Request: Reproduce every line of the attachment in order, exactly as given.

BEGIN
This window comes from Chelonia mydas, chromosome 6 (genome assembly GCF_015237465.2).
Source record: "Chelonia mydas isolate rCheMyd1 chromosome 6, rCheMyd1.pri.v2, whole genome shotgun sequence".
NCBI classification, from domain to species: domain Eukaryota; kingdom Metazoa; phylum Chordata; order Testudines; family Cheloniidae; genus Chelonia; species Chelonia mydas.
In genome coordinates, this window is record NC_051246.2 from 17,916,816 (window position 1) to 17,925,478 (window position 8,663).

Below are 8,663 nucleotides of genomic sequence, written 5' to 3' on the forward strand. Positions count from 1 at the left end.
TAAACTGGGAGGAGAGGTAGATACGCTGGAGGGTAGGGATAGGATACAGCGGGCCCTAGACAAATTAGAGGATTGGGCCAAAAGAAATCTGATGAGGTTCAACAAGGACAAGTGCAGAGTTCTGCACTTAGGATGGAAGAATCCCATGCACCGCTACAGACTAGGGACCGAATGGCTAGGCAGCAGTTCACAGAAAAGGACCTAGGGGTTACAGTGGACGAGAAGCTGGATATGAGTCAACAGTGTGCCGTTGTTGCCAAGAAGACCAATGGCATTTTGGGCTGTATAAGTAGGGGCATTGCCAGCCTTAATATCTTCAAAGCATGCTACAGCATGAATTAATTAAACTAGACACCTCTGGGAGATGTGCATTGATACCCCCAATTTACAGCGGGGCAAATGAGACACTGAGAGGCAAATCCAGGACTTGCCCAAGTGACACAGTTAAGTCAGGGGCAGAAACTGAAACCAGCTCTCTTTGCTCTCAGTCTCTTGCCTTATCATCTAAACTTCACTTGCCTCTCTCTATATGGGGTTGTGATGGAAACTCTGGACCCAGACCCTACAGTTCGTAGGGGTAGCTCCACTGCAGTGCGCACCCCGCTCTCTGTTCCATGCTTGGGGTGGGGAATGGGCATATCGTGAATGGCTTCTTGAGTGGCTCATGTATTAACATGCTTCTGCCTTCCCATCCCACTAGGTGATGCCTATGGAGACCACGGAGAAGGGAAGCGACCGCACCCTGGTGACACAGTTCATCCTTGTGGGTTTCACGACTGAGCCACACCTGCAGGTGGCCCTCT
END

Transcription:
This window comes from Chelonia mydas, chromosome 6 (genome assembly GCF_015237465.2).
Source record: "Chelonia mydas isolate rCheMyd1 chromosome 6, rCheMyd1.pri.v2, whole genome shotgun sequence".
NCBI classification, from domain to species: domain Eukaryota; kingdom Metazoa; phylum Chordata; order Testudines; family Cheloniidae; genus Chelonia; species Chelonia mydas.
In genome coordinates, this window is record NC_051246.2 from 17,916,816 (window position 1) to 17,925,478 (window position 8,663).

Below are 8,663 nucleotides of genomic sequence, written 5' to 3' on the forward strand. Positions count from 1 at the left end.
TAAACTGGGAGGAGAGGTAGATACGCTGGAGGGTAGGGATAGGATACAGCGGGCCCTAGACAAATTAGAGGATTGGGCCAAAAGAAATCTGATGAGGTTCAACAAGGACAAGTGCAGAGTTCTGCACTTAGGATGGAAGAATCCCATGCACCGCTACAGACTAGGGACCGAATGGCTAGGCAGCAGTTCACAGAAAAGGACCTAGGGGTTACAGTGGACGAGAAGCTGGATATGAGTCAACAGTGTGCCGTTGTTGCCAAGAAGACCAATGGCATTTTGGGCTGTATAAGTAGGGGCATTGCCAGCCTTAATATCTTCAAAGCATGCTACAGCATGAATTAATTAAACTAGACACCTCTGGGAGATGTGCATTGATACCCCCAATTTACAGCGGGGCAAATGAGACACTGAGAGGCAAATCCAGGACTTGCCCAAGTGACACAGTTAAGTCAGGGGCAGAAACTGAAACCAGCTCTCTTTGCTCTCAGTCTCTTGCCTTATCATCTAAACTTCACTTGCCTCTCTCTATATGGGGTTGTGATGGAAACTCTGGACCCAGACCCTACAGTTCGTAGGGGTAGCTCCACTGCAGTGCGCACCCCGCTCTCTGTTCCATGCTTGGGGTGGGGAATGGGCATATCGTGAATGGCTTCTTGAGTGGCTCATGTATTAACATGCTTCTGCCTTCCCATCCCACTAGGTGATGCCTATGGAGACCACGGAGAAGGGAAGCGACCGCACCCTGGTGACACAGTTCATCCTTGTGGGTTTCACGACTGAGCCACACCTGCAGGTGGCCCTCT